Dennis S. Grimard received his Associates of Engineering (A.E.) degree in Mechanical Engineering Technology from Vermont Technical College in 1977 and his Bachelor of Science (B.S.) degree in electrical engineering from Worcester Polytechnic Institute in 1982. His postgraduate work includes both a Master of Science (M.S.) and Doctor of Philosophy (Ph.D.) degrees in electrical engineering (majoring in Solid-State Physics and minoring in Circuits) from The University of Michigan at Ann Arbor in 1984 and 1990, respectively. His thesis title was “Utilizing Diffraction for Real-Time in situ Wafer Monitoring.”
Dr. Grimard talks about his educational path this way, “My life can be divided precisely in time by my experiences before and after VTC. Prior to Vermont Tech, I was a poor performing academic student with minimal prospects in life. After Vermont Tech I excelled. The college taught me math and physics and English. Once I had that fully grounded experience, the rest of my academic career was set for success.” He describes the impact of starting here as, “Every success in my life can be traced back to my training at Vermont Tech. VTC is the scaffolding on which I have built my entire academic, industrial, and professional career.”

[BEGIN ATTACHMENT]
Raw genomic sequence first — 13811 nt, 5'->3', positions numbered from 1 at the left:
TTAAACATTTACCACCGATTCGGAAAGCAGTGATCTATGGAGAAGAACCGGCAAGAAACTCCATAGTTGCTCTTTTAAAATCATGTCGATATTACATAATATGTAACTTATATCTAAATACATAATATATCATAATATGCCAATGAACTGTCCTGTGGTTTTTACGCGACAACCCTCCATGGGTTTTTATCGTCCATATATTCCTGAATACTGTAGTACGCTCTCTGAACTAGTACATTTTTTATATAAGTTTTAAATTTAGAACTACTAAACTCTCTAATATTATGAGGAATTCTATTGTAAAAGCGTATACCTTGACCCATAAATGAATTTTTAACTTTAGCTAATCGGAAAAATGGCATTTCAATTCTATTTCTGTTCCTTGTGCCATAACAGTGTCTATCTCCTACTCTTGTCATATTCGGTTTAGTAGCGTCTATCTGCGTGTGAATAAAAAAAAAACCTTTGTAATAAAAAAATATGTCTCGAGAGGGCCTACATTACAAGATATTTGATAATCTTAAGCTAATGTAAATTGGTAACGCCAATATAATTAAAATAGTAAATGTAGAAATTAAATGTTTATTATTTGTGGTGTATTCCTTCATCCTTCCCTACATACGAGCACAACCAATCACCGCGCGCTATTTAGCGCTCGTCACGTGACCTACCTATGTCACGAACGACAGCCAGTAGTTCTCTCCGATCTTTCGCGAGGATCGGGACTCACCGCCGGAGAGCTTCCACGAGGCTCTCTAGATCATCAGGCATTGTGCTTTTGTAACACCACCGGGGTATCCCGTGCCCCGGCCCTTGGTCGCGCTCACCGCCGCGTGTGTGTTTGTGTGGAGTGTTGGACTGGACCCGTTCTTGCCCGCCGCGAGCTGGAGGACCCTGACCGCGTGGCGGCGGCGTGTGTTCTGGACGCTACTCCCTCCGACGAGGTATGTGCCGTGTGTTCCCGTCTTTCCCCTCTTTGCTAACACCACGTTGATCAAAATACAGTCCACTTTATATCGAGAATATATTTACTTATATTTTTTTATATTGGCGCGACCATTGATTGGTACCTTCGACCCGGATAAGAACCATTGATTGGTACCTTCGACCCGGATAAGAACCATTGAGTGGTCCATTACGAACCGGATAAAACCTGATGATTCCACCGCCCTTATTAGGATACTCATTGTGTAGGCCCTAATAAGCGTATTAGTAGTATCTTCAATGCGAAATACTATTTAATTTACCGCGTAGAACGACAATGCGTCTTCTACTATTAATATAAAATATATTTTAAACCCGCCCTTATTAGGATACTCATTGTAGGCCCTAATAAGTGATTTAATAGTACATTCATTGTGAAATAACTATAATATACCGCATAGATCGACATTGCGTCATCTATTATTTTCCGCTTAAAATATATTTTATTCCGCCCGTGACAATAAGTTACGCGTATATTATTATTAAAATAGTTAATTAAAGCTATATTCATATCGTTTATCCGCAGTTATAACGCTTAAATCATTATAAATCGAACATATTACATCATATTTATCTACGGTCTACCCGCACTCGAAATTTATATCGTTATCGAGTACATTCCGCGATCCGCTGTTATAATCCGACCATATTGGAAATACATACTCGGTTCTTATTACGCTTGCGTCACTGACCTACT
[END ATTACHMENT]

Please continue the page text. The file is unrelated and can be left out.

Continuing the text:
Dr. Grimard worked in both industry (Cincinnati-Milacron, Ford Motor Company, Techware Systems, and IBM) and academia (post-doc, research scientist, and Managing Director of the Lurie Nanofabrication Facility) for more than 39 years. In addition, Dr. Grimard has served as an expert witness (Kirkland & Ellis) and consultant (IBM, Applied Materials, KLA-Tencor, Pivotal Systems, Watlow, Novellus, Veeco, Intavac, and PlasmaTherm) for more than 21 years. Currently, Dr. Grimard is the Managing Director of MIT.nano; an ambitious state-of-the-art facility that will house more than 101,000 SF of new laboratory space that includes more than 47,000 SF of cleanroom and 11,000 SF of advanced imaging capacity. Dr. Grimard has co-authored numerous peer-reviewed papers addressing the theoretical and practical limitations of RF metrology and feed-forward control of complex systems. His consultancy has produced more than 20,000 hours of technical output and 1.5 million miles of travel resulting in more than 33 patents covering every aspect of semiconductor tool technology.
Dr. Grimard was the Commencement speaker in 2017. He spoke to the students about hard work and determination being keys to success.Check out the news coverage from Valley News and the Herald of Randolph.
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